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Re: Semantic Web Hackings

From: Bill de hÓra <dehora@acm.org>
Date: Fri, 29 Dec 2000 20:40:29 -0000
Message-ID: <007901c071d8$c0639440$2e50893e@dehora>
To: "RDF-IG" <www-rdf-interest@w3.org>, <xml-dev@lists.xml.org>


: I'm not sure how you'd tie that into the single person <=> single URI
: dichotomy that I've been talking about though.

The dichotomy is solved by mapping a legal entity's DNA onto a URI. Cloning
suggests the need for version control.


: > There is stuff in DC that could probably be sensibly applied
:
: "dc:description" springs to mind:-
:
:      <rdf:Description rdf:about="mailto:sean@mysterylights.com"
:         foaf:mboxOf="Sean B. Palmer"
:         dc:description="This is the Web mailbox object of a single person
:           who's name is x"./>
:
: > I am not sure that there is an intrinsic need to disambiguate
: > people perfectly

Pretty Good Identity?


: Well, in some cases there is: I don't want anyone else using my credit
: card;

It's not our card, we're just one person who has been issued with it by a
third party (the card owner). How we speak about such is important:
conflating things and references to things may cause philosofiscal distress.
For example if we cancel our card, do we want to cancel the account? If we
have a credit card we are already known to be us by that third party. Which
we we are, or were, at transaction time is another matter. And the card
itself isn't important (it's just a token, easily broken). Access to the
account the card references is what matters. Proving that the entity
operating over the account via a card reference at any given transaction is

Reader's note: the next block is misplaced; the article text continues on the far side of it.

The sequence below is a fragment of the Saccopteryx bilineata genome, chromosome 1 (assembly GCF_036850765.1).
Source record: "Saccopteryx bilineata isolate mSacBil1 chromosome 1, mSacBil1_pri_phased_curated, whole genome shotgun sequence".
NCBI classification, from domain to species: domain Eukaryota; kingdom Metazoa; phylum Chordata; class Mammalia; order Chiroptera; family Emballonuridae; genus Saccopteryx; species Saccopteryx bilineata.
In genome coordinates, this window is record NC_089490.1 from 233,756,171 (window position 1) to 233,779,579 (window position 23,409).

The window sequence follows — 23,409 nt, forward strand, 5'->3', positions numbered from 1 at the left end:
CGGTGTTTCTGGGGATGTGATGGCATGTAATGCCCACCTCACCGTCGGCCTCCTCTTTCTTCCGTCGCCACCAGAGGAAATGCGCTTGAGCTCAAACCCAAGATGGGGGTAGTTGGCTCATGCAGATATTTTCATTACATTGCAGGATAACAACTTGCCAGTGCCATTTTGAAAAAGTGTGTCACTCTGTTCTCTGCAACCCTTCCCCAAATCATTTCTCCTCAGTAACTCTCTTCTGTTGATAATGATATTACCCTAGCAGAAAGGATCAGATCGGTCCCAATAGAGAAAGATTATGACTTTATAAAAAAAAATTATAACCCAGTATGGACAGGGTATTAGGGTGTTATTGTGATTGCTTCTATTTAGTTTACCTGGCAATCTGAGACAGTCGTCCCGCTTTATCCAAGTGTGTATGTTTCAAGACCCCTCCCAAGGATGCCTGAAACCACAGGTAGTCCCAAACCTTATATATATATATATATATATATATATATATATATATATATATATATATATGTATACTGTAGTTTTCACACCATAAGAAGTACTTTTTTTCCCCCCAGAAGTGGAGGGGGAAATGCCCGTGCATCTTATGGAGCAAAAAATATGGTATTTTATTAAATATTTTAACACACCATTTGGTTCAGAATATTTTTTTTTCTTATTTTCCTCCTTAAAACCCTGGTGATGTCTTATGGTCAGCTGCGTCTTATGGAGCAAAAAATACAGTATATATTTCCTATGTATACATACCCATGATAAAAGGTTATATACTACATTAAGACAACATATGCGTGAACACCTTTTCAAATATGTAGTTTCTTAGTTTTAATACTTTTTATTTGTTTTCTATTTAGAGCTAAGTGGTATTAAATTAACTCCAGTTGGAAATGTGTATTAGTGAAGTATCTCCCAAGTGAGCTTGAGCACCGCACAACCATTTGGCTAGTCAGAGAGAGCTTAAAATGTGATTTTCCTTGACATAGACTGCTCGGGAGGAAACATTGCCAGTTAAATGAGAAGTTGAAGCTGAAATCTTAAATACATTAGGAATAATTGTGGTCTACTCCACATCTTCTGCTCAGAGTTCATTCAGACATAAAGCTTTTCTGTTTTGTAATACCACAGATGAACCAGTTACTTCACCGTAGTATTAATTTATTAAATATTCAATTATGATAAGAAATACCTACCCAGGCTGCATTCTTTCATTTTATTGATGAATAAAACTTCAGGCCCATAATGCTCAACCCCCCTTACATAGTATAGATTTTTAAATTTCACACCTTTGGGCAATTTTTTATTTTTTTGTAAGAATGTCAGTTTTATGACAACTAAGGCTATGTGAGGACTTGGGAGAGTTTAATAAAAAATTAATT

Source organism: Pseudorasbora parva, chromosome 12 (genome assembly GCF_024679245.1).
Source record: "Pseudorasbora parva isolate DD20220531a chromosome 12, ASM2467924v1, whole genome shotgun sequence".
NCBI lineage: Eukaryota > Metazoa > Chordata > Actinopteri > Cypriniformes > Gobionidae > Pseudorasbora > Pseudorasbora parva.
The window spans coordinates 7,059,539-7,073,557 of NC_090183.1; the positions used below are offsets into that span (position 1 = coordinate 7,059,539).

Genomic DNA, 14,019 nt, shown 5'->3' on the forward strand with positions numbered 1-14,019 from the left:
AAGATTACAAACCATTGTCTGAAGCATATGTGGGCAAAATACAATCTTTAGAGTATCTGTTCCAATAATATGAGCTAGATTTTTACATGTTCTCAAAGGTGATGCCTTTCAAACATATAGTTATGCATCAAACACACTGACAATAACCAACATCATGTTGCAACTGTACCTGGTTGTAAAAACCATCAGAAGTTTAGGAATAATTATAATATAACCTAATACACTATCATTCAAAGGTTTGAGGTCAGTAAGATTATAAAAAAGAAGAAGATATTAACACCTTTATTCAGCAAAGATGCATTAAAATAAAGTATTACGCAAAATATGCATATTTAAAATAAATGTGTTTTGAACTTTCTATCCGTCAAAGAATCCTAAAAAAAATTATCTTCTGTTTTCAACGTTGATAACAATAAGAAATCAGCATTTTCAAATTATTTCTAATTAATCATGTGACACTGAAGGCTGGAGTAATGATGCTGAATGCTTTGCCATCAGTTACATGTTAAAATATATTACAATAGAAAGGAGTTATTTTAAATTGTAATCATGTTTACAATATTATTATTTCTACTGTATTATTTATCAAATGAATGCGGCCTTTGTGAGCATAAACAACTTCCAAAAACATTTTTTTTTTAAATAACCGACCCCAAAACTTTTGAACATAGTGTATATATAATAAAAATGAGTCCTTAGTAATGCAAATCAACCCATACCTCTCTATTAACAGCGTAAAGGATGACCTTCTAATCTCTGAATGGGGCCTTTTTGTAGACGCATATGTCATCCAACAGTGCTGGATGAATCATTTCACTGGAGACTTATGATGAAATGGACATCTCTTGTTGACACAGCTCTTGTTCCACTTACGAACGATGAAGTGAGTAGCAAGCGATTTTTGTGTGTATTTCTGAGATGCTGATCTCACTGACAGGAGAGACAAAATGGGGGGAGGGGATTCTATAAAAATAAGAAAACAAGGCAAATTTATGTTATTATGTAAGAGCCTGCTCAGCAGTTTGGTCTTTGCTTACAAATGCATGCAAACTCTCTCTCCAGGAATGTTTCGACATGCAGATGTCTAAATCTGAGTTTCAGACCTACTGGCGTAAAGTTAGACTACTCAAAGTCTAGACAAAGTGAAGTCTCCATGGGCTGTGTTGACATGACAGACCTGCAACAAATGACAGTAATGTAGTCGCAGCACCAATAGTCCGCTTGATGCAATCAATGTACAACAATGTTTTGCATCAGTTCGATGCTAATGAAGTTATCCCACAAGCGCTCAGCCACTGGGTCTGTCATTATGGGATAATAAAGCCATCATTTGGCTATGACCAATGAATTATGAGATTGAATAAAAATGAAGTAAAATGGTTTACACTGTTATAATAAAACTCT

indeed one of the us's intended by the real card owning third party is very
difficult and how much work you or we want to expend on verifiying the
operator will depend on an what risk levels are considred acceptable.
Identity is not a sure thing.


: > I am pretty sure that danbri's stuff uses mailto: and web pages as
: > "tags" for a person. If you add a date to a statement then you can
: > say "{mailto:charlesn@sunrise.srl.rmit.edu.au in december 1997}
: > refers to {mailto:charles@w3.org in December 2000}" and then
: > that either of those is the same as ...
:
: Yes: this is the Ontology and Logical layer that I was talking about.

An ontology and logical layer is just gravy. What's needed is a social and
legal framework that can be adequately melded with a computer system.


: 1) mailto:sean@mysterylights.com represents Sean B. Palmer
: 2) This is a definitve address as of todays date
: 3) This URI (that represents me) has these properties
: 4) You may make logical assumptions about these properties if that is
: allowed by their Schema.
:
: Problems: Do I have to backlink if I no longer control that server/email
: box?

Well no, you have to refresh. You have to update the processors and data
that assume you still control that box. This is a classic data integrity
issue, not solvable by RDF. Mind you, updating a global information network
is a tough one.


: All of these current properties are reified...is there no way to make
: some more sense of all of these using other RDF principles? What is the
: most secure way to assert that a URI is under the control of person x?

A verfication by a notary, or other distinguished legal entity.


: What
: practical uses are there *today* of making SW assertions about a
: mailbox/person?

Since we can say anything about anything, how about identity theft. No such
thing as bad publicity :)

--
I'm saying Bill de hÓra said this
Received on Friday, 29 December 2000 15:51:07 GMT

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